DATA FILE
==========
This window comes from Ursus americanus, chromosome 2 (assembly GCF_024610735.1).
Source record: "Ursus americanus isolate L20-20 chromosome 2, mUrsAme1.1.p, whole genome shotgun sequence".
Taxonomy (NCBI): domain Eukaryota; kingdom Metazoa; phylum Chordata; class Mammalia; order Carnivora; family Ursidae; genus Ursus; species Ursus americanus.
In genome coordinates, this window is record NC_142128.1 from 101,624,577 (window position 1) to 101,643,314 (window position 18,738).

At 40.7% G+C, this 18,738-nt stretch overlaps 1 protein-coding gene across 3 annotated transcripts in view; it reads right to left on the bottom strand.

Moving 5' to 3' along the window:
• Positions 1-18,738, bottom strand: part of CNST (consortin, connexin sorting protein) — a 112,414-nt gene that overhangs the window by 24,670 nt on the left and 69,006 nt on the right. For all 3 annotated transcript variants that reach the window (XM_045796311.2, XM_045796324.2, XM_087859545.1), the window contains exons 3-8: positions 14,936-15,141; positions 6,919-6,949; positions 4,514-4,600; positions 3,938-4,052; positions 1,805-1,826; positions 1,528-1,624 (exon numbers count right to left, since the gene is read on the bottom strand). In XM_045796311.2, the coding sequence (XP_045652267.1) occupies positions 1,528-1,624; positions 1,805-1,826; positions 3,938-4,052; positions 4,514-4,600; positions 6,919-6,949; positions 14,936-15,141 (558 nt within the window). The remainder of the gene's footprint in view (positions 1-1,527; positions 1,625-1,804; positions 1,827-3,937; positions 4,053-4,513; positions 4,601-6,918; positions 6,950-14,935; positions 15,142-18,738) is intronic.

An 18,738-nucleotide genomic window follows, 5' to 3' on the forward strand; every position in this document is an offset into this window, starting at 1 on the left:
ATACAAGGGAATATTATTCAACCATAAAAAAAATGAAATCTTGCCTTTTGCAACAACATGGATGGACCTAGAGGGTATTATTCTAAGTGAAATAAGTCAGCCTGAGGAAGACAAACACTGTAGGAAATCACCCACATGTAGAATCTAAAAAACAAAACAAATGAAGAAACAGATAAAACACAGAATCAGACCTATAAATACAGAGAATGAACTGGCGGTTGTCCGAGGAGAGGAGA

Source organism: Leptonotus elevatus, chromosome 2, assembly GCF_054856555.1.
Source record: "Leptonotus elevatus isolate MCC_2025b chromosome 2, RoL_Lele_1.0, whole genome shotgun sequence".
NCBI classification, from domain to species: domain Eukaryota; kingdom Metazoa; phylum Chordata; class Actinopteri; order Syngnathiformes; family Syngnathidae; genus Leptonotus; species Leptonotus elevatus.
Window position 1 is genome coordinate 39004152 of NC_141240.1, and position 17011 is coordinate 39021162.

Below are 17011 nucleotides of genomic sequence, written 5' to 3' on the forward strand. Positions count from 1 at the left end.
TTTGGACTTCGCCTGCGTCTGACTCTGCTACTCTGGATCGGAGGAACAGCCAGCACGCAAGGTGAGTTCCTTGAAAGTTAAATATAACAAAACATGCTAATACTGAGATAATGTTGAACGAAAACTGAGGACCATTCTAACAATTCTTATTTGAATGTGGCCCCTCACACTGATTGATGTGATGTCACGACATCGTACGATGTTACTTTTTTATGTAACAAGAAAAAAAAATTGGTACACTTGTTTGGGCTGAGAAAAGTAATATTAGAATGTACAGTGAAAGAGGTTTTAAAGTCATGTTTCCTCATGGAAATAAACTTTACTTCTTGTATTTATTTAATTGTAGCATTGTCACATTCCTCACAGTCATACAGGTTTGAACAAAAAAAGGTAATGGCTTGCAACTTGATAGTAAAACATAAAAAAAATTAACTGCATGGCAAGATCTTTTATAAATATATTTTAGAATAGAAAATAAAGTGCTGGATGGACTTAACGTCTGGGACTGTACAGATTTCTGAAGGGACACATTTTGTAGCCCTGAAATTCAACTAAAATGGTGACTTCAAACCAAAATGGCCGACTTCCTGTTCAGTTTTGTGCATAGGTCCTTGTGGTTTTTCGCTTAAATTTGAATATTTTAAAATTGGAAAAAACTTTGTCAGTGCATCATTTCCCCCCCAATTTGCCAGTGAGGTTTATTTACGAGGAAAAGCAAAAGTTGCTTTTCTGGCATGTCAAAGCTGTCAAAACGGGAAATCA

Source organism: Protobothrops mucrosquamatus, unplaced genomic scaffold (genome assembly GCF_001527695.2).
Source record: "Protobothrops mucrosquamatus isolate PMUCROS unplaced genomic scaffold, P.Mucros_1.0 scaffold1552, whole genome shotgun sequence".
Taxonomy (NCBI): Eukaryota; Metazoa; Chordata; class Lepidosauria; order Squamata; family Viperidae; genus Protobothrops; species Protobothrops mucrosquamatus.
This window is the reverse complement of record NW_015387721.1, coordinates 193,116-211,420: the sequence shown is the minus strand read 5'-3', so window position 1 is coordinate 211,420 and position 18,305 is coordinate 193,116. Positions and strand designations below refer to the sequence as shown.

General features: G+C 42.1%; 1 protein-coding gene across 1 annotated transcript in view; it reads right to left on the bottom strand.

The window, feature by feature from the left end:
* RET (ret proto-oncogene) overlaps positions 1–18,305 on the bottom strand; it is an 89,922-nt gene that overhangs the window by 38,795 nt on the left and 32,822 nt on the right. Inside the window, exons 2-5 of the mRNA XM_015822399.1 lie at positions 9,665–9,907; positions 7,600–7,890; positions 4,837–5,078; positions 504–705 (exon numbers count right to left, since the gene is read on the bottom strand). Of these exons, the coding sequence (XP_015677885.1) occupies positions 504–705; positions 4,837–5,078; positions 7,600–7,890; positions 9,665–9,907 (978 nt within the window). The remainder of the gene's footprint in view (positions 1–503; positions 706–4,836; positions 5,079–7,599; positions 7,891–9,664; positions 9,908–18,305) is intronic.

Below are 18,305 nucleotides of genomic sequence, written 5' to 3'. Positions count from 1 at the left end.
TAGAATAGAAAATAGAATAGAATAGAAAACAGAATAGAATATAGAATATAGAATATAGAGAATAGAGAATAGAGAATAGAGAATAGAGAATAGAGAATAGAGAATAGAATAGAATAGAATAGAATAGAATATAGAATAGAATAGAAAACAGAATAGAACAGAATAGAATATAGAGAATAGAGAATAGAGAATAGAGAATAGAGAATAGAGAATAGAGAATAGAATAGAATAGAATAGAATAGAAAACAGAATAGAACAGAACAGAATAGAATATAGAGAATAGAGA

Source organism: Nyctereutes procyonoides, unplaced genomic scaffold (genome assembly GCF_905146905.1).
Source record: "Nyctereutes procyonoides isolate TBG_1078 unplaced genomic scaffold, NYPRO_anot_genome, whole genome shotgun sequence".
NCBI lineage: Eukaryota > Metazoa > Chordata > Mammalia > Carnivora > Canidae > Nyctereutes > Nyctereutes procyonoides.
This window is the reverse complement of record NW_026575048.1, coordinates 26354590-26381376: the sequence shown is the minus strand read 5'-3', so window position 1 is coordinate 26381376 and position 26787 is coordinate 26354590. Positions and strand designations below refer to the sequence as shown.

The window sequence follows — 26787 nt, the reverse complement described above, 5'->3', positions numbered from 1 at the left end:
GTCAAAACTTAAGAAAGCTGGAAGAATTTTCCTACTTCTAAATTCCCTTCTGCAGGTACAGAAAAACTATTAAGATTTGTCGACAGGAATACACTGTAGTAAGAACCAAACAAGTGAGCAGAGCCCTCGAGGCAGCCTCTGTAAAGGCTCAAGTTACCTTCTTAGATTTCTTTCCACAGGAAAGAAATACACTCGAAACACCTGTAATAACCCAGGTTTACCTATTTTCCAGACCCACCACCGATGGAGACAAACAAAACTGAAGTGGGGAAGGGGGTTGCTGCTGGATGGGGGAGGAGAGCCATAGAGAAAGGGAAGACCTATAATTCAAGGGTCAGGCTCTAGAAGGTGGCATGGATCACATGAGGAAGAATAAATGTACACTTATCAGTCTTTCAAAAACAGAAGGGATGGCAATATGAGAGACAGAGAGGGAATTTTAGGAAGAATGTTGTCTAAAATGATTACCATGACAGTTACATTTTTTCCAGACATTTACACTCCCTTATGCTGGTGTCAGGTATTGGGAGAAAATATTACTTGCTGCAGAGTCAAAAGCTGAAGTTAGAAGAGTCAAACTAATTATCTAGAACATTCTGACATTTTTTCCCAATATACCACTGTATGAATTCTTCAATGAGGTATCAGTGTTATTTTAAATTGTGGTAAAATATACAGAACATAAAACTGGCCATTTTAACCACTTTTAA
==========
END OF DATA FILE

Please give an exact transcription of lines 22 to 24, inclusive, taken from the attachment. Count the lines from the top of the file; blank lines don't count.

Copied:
* RET (ret proto-oncogene) overlaps positions 1–18,305 on the bottom strand; it is an 89,922-nt gene that overhangs the window by 38,795 nt on the left and 32,822 nt on the right. Inside the window, exons 2-5 of the mRNA XM_015822399.1 lie at positions 9,665–9,907; positions 7,600–7,890; positions 4,837–5,078; positions 504–705 (exon numbers count right to left, since the gene is read on the bottom strand). Of these exons, the coding sequence (XP_015677885.1) occupies positions 504–705; positions 4,837–5,078; positions 7,600–7,890; positions 9,665–9,907 (978 nt within the window). The remainder of the gene's footprint in view (positions 1–503; positions 706–4,836; positions 5,079–7,599; positions 7,891–9,664; positions 9,908–18,305) is intronic.

Below are 18,305 nucleotides of genomic sequence, written 5' to 3'. Positions count from 1 at the left end.
TAGAATAGAAAATAGAATAGAATAGAAAACAGAATAGAATATAGAATATAGAATATAGAGAATAGAGAATAGAGAATAGAGAATAGAGAATAGAGAATAGAGAATAGAATAGAATAGAATAGAATAGAATATAGAATAGAATAGAAAACAGAATAGAACAGAATAGAATATAGAGAATAGAGAATAGAGAATAGAGAATAGAGAATAGAGAATAGAGAATAGAATAGAATAGAATAGAATAGAAAACAGAATAGAACAGAACAGAATAGAATATAGAGAATAGAGA